It is not a bad product compared to other wah pedals, it is just you get sick of the same tone and problems, and want to get a different tone (and problems). In fact I like its size and robustness, it is solid like a tank and fits very well under my feet.

So I decided to tweak it a bit in order to find a different sound, and started to look for possible mods in the web: nothing at all.

After studying its circuit, I found that the BOSS FW-3 wah pedal is essentially a modded Cry Baby. A very clear and in depth analysis of the Dunlop Cry Baby can be found here: https://www.electrosmash.com/crybaby-gcb-95

There is plenty of information about mods for Cry Baby. In many sites they talk about these particular mods, in Cry Baby terminology, for a GCB-95 PCB:

  • True bypass (more details in the referenced sites)
  • Mid range response: R1 resistor change from  1.5K to 2K-2.7K
  • Q: R5, from 33K to a bigger value, up to 100K. This mod is already done in a BOSS FW3, there is a pot in the pedal panel for adjusting this value.
  • Sweep Range, change C5 from 0.01uF to a bigger value for lower frequencies and a lower value for higher frequencies range. Typically 0.068uF for a bass wah.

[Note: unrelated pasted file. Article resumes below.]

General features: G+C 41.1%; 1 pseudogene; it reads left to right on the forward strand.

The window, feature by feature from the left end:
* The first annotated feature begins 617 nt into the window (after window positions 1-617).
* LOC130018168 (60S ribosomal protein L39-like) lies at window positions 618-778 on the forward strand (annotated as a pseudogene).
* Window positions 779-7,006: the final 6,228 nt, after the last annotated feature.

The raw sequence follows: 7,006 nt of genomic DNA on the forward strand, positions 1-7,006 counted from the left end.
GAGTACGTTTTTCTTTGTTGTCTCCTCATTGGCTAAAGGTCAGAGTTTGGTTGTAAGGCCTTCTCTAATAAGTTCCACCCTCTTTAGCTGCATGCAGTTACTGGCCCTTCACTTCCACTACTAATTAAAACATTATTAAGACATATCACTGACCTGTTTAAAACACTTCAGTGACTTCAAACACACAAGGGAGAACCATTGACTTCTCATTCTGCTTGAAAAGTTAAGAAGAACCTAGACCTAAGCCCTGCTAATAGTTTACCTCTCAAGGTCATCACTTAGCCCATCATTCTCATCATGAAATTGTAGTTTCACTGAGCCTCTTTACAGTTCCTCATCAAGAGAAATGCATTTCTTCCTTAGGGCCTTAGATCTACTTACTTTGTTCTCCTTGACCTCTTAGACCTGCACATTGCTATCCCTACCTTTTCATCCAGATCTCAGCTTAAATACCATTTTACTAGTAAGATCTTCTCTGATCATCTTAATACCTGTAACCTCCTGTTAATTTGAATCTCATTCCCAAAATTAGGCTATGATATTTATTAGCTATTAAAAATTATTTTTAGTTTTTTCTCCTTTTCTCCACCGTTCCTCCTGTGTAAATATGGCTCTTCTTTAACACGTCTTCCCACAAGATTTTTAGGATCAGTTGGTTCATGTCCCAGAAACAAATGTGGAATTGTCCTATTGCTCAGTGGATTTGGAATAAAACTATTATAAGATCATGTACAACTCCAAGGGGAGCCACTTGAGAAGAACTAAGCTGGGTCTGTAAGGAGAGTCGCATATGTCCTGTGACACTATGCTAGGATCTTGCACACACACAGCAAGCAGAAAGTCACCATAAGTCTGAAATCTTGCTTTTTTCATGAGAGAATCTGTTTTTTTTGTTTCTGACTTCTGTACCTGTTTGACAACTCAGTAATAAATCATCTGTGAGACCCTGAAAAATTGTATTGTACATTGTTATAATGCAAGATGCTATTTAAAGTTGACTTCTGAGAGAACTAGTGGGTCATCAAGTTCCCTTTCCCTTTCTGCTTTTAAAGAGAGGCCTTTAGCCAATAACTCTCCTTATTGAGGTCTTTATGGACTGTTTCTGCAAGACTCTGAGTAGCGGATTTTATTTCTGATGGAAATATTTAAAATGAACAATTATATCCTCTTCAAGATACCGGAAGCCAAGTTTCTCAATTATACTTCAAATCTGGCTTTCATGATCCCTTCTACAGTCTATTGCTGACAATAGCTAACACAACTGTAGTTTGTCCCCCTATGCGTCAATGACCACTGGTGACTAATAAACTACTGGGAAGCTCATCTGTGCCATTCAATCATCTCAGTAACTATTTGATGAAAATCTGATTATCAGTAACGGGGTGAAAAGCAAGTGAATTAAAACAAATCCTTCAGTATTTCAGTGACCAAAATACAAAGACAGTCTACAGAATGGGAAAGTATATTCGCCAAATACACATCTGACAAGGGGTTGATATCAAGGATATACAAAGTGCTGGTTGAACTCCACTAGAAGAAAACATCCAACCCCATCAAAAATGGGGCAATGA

• Gain and bass response: changing R9 from 390 to a lower value will raise gain and add bass content, while a higher value will reduce the gain

In order to apply this valuable information to modify a FW-3 and find our personal tone, we need to map these components to those found in the BOSS PCB. I didn’t fight with the true bypass mod because I like the BOSS buffer, and it is useful for me in most situations.

From the schematics:

FW3

Mod Cry Baby (GCB-95) FW-3
Gain R9 R6
Sweep range C5 C12
Mids response R1 R4

See below the pictures for FW-3 pedal PCB. In the top picture I have marked these components in the board.

IMG_20180201_143735_HHTIMG_20180201_143846_HHT

Which values to choose depends a lot on your personal preferences. I have experimented with some values and ended choosing these ones:

  • R4 (Mids): 2.2K, gives some more mids content.
  • C12 (Sweep range): .022uF, lowers the sweep range in the frequency spectrum, giving a very pronounced WOOOO effect in the lower frequencies end.
  • R6 (Gain): 390. It lowers the gain a bit, making it more even with the effect not engaged

These values give a very personal tone to the FW-3 wah. Even placed before dirt, the effect is very pronounced and significantly different from the original, specially in the lower end of the sweep range.

In a next post I will try to record the sound of the modified pedal.

I’m planning to add some pots in the future to regulate the mids and gain, and even a selector to change among different values for C12. The unit has space in the panel to place the pots and enough space inside to place another two PCBs, so I think it is a perfect platform to play around a bit.

References

http://stinkfoot.se/archives/549

http://www.wah-wah.co.uk/diy.html

https://www.electrosmash.com/crybaby-gcb-95